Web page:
For 2005, the Toyota RAV4 receives mostly trim changes. Fog lights, privacy glass and ABS become standard equipment, while the Chili package is now called the “Chili Plus” and includes the power sunroof that used to be optional.

All RAV4s come with a 2.4-litre four-cylinder sourced from the Camry; while American buyers can get this little trucklet as a base model with front-wheel-drive only, Canadian shoppers get full-time, four-wheel-drive exclusively. It won’t knock the Jeep TJ off its wilderness-king perch, but it makes for extra surefootedness in nasty winter weather.

The RAV4 comes in a single trim level, with four available add-on option packages. The base model includes CD/MP3 player with four speakers, 50/50 folding rear seat, tilt wheel, floor mats, tonneau cover, 16-inch steel wheels, power heated mirrors, power windows, power locks with power tailgate lock, soft spare tire cover, variable intermittent wipers, and intermittent rear washer/wiper.

Optional equipment includes air conditioning, keyless entry, hard spare tire cover, rear spoiler, cruise control and ABS.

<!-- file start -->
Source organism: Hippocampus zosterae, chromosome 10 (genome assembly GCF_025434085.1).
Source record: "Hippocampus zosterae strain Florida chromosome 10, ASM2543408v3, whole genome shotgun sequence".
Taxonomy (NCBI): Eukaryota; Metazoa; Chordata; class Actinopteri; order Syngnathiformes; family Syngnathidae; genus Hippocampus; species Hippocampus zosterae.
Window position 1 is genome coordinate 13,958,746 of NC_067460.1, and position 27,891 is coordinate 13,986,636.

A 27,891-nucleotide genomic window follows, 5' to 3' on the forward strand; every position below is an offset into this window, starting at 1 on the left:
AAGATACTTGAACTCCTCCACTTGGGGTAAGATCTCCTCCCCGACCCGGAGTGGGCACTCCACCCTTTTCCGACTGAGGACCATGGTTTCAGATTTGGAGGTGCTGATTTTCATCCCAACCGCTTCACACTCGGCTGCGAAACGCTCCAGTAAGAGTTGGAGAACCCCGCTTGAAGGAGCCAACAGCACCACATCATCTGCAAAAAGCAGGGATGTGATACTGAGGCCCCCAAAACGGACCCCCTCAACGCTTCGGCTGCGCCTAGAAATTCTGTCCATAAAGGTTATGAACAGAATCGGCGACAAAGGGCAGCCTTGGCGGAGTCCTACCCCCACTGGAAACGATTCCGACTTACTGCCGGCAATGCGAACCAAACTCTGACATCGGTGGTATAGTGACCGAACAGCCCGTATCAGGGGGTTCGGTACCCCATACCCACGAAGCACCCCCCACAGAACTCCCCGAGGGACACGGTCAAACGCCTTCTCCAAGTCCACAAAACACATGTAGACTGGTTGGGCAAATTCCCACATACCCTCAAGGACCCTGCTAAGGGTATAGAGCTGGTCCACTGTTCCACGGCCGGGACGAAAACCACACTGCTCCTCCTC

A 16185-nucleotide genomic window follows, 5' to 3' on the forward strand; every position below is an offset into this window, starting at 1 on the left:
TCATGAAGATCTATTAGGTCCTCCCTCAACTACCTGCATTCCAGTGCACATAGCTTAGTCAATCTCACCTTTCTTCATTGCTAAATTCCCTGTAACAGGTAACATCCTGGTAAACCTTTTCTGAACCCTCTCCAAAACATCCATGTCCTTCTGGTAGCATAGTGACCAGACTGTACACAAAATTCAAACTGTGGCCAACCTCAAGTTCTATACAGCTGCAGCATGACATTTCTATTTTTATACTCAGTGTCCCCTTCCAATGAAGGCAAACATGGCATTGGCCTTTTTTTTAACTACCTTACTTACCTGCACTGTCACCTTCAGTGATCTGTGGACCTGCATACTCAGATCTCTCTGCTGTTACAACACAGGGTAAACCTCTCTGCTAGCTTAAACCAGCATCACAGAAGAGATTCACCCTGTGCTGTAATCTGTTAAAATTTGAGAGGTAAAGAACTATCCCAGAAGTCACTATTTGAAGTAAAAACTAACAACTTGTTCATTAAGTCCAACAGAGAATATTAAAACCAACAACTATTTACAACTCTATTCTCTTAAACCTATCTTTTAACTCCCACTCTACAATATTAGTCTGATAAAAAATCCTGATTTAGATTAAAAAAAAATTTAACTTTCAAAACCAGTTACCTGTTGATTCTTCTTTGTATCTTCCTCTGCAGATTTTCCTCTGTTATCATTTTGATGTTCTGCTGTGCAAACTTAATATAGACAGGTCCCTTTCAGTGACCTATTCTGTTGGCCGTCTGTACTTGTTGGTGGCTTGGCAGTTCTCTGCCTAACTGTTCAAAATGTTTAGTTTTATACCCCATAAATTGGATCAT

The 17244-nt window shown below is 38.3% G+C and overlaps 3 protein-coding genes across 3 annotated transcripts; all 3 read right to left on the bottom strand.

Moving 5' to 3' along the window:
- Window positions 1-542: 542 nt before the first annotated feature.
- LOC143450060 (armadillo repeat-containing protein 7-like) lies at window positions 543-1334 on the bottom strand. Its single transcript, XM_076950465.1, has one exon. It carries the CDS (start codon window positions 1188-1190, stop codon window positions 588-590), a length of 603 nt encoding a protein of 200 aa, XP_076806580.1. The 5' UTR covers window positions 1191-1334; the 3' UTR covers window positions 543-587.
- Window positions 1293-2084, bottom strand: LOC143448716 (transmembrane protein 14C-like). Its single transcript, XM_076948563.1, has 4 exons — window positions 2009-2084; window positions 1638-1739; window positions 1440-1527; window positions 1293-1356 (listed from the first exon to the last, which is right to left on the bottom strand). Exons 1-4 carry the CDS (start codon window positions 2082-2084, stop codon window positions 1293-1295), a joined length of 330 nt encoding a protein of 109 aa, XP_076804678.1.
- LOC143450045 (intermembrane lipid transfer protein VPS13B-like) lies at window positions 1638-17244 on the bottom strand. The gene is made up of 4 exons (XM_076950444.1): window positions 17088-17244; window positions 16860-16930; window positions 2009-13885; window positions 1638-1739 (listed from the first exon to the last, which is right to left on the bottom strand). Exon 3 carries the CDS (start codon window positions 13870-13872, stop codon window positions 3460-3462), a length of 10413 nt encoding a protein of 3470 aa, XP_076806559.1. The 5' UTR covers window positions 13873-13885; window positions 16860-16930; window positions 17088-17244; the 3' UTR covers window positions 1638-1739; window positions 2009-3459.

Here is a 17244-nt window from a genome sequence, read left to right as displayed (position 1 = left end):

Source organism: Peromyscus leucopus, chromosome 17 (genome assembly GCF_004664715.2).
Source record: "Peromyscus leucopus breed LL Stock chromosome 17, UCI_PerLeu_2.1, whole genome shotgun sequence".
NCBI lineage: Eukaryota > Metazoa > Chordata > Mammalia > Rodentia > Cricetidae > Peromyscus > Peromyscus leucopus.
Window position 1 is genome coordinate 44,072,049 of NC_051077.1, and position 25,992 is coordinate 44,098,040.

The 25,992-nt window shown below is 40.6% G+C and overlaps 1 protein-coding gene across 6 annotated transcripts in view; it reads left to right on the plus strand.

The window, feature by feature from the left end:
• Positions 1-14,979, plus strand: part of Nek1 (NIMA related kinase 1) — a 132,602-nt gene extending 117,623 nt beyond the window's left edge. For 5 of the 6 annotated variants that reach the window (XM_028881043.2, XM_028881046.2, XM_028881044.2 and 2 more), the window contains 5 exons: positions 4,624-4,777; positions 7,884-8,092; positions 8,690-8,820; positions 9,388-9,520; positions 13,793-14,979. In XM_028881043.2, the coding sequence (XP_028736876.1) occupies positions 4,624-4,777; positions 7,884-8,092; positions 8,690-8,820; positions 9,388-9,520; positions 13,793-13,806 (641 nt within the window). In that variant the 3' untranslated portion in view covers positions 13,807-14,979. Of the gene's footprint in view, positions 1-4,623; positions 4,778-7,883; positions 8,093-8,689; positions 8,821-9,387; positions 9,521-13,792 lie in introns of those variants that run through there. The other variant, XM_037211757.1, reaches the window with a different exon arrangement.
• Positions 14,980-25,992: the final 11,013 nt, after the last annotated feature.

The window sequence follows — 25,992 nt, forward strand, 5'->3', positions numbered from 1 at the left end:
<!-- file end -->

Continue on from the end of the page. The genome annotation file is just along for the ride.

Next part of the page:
Despite its spicy name, the Chili Plus package ups the content, not the horsepower. It includes unique alloy wheels, hood scoop, sport grille, heated mirrors, Chili-embossed floor mats, privacy glass, power sunroof and a 200-watt Panasonic stereo that’s overly complicated and features a distracting and irritating dancing graphics display. You’ll need a degree in engineering – or a teenager – to figure out how to use it.

The RAV4 drives and handles like a small car, able to swoop into tight parking spaces in a single bound. It exhibits less body roll than many competitors, but the short wheelbase makes for a choppy ride on rougher roads. The steering is light but quick, and it’s confident on the highway. Seating is comfortable, although the rear seat headroom is better than its legroom.

The rear seats slide on their tracks, fold in half, or tumble forward, and they can be removed entirely to create a large, flat floor for cargo. The bumper is part of the rear door and so loading is very easy, with no reaching over extra body panels. Not quite rugged enough for serious off-road adventures, the RAV4 is more than adequate for the urban jungle.

The RAV4 is built in Toyota City, Japan.

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